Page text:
The Design Council appears to have finally made a breakthrough in persuading the public sector to pay more than lip service to design. If, through its latest initiative (see News, page 4), it can hammer home the benefits of good design to Government and other public agencies, we should end up with a Civil Service that communicates better at all levels in a much more cost-effective way. The corridors of power could become less grey and forbidding, and visitors might find meetings more pleasant and more productive.
Above all, if Government were to become a true champion of design, rather than using it merely as a subject for politicians to sound off about when the platform is right, UK businesses might follow its example. That great visionary James Dyson would probably welcome stronger competition from within the UK for honours such as the European Design Prize – and UK plc would be the winner.
But to pull it off the Design Council needs help from all quarters, not least from the design industry. It has organised two talking shops on the subject with impressive lists of participants – a conference in London last spring and last week’s follow-up session. But to move from talking to action it must have the support of all interested parties – and to maintain its own credibility, it needs to deliver the goods within the timescale it has cited.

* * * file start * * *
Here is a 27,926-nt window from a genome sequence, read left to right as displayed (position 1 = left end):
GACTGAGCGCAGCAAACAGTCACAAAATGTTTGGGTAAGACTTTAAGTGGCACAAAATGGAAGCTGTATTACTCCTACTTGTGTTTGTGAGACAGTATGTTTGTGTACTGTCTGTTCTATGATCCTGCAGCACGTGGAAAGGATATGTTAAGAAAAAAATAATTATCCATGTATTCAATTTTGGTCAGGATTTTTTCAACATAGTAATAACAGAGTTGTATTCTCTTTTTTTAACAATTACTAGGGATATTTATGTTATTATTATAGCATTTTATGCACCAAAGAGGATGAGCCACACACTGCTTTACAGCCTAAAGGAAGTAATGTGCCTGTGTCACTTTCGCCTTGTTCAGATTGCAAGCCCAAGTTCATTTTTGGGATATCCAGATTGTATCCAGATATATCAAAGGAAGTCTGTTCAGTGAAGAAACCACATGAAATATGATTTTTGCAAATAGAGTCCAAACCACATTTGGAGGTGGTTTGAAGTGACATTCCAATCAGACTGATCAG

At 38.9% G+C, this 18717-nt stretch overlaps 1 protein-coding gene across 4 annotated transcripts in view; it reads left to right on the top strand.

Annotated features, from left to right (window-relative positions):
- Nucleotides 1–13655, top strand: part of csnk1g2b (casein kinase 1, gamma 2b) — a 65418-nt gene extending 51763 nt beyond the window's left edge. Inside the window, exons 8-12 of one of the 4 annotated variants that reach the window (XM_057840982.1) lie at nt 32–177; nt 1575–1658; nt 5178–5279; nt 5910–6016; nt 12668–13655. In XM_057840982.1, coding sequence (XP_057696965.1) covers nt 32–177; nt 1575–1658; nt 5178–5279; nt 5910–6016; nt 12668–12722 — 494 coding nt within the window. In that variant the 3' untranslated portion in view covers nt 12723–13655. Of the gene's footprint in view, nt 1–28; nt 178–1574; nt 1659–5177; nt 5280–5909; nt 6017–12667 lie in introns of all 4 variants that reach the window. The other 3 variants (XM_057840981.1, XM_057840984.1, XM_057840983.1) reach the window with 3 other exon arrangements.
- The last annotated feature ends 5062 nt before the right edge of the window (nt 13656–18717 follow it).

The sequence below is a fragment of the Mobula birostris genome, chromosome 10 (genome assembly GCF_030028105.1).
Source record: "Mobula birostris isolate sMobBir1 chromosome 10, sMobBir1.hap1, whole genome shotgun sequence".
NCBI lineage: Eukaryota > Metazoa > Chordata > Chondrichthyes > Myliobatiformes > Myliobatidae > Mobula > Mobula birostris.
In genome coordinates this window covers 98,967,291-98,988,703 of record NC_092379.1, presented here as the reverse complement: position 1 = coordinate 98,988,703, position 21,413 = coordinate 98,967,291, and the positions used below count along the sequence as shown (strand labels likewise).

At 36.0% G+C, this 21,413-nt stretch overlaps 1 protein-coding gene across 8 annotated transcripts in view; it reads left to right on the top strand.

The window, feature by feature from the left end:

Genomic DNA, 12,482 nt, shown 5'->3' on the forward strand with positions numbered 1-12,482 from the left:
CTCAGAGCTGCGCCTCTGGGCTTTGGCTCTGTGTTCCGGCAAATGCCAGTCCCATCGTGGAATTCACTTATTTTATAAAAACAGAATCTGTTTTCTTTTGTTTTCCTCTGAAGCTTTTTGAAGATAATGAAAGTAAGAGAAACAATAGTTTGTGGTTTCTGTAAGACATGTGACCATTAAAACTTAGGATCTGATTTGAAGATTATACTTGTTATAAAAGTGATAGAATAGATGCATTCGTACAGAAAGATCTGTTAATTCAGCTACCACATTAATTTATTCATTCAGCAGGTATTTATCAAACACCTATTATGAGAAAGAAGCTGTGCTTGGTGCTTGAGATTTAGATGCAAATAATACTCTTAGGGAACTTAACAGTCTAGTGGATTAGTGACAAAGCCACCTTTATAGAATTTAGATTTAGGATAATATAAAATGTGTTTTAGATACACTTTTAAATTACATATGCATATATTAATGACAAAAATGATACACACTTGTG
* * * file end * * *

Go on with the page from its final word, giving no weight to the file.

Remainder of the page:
For design, the benefits are obvious. A proper system of public sector procurement will help everyone and spreading the design message should lead to more work for consultancies.
Less obvious is the longer term advantage of a move that unites the Chartered Society of Designers and Design Business Association. Successive heads of both bodies have backed the cause; now that both have been drawn into the Design Council’s network, we look to them to show Government that design can speak with one voice. Let’s hope they don’t blow what might usefully serve as a prelude to a CSD/DBA merger, at last giving design a trade body with relevance and real clout.